Along the way, Shvartsman was teaching. Yuri Norstein, one of his students, recalled watching Shvartsman “approach the easel in his serene unhurried manner” — “always most tactful and patient.” It was a testament to Shvartsman’s humility. At the time, in the late ‘50s and early ‘60s, he was considered quite possibly the best artist in Russian animation.
And so his career continued throughout the 20th century. He stayed one of the most influential artists, directors and educators in world animation. A Kitten Named Woof, The Little Monkeys, 38 Parrots — many of Russia’s most defining cartoons wouldn’t exist without him.
In the 21st century, Shvartsman remained in the public eye as the elder statesman of Russian animation. Back in February, his signature was at the top of the letter that Russia’s animators published in opposition to the war in Ukraine.
Yet none of these details capture the person Shvartsman truly was. For that, we’ll end with the words of Hiroko Kojima, one of Japan’s leading experts on Russian animation. She wrote this a little over a decade ago, when Shvartsman was around 90 years old:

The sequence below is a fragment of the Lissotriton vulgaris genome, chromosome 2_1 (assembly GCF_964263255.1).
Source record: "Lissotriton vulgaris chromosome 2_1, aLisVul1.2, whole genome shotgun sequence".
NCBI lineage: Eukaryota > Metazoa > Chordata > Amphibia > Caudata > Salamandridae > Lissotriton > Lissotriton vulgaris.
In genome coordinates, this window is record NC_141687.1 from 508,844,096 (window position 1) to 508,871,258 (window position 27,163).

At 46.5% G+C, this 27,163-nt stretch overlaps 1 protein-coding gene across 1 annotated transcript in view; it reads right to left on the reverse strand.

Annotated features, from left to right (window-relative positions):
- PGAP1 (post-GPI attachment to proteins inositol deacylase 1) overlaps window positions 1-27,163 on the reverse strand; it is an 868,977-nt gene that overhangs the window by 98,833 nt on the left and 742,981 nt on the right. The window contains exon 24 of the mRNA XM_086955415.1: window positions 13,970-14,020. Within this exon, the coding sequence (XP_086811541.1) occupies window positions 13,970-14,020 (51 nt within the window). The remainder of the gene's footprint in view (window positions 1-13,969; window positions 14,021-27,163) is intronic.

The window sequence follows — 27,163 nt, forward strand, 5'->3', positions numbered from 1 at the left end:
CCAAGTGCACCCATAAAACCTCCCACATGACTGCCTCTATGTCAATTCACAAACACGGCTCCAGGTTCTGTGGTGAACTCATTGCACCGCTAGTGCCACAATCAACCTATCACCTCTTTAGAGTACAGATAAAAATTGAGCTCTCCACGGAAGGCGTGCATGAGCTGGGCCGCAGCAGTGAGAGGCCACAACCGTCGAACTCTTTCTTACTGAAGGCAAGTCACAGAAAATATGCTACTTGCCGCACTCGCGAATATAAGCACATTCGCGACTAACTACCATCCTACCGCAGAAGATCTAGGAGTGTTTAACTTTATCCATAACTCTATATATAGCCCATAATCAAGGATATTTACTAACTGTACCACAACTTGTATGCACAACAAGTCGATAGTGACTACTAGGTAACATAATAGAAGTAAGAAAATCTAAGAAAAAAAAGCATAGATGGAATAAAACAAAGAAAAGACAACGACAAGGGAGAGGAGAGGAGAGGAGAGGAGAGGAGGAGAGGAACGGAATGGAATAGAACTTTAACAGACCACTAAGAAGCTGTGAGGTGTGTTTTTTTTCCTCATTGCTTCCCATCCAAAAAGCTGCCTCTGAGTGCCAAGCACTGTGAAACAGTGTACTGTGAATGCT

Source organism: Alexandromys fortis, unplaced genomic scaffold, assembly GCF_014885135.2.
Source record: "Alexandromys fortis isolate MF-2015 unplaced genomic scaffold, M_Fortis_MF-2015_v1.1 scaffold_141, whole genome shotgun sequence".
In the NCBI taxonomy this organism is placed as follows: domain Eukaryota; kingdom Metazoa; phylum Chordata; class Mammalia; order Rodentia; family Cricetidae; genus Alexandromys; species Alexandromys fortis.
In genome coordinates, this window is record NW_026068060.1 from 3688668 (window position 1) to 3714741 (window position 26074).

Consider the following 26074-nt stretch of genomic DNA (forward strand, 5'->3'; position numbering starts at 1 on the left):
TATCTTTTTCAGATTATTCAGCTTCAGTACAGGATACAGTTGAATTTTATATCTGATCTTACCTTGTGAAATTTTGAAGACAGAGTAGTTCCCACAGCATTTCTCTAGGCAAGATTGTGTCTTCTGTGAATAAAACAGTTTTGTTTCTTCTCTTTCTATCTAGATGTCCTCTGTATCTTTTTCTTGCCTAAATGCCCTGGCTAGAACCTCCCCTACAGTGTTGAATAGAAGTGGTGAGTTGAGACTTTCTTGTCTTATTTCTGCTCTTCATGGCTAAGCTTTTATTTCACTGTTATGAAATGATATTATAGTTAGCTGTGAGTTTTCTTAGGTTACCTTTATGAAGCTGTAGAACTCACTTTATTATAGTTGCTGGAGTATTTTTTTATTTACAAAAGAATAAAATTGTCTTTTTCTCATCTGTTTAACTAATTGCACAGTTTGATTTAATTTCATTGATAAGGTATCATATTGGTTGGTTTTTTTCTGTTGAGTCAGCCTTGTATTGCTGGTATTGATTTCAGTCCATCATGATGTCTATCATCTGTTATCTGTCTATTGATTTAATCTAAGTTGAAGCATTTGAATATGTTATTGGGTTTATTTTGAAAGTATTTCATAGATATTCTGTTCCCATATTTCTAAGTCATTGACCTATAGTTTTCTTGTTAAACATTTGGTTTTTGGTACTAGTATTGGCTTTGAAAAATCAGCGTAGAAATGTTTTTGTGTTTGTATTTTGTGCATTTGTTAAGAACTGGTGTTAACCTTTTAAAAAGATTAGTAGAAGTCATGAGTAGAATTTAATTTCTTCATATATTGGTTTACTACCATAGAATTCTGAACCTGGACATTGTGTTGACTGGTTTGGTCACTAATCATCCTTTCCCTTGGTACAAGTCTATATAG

I first heard of Shvartsman from Yuri Norstein. He called him “my teacher!” And for me Yuri himself was not only an outstanding teacher but a really great master of cinematography, so I was a bit shocked by those words. And that is why, when I came to meet Shvartsman personally, my heart was beating frantically as if I was facing a “living god.” And, indeed, there is an amazingly holy ambience surrounding this man. Shvartsman has never since disappointed me. The more I come to know him the stronger is my feeling of his rare inner holiness.
Shvartsman says not a single minute of his long life has been in vain: he makes you feel the events of some remote times as close and real. I shuddered at the thought of his toils during the Second World War, of the effect those hardships might have produced upon this gentle, vulnerable soul... Maybe here is the clue for the special warmth in his images longing so desperately for serenity and beauty. All his colors, shapes and shades are filled with that warmth of the compassionate heart. He is more than simply an inventive director-artist or brilliant producer of animation.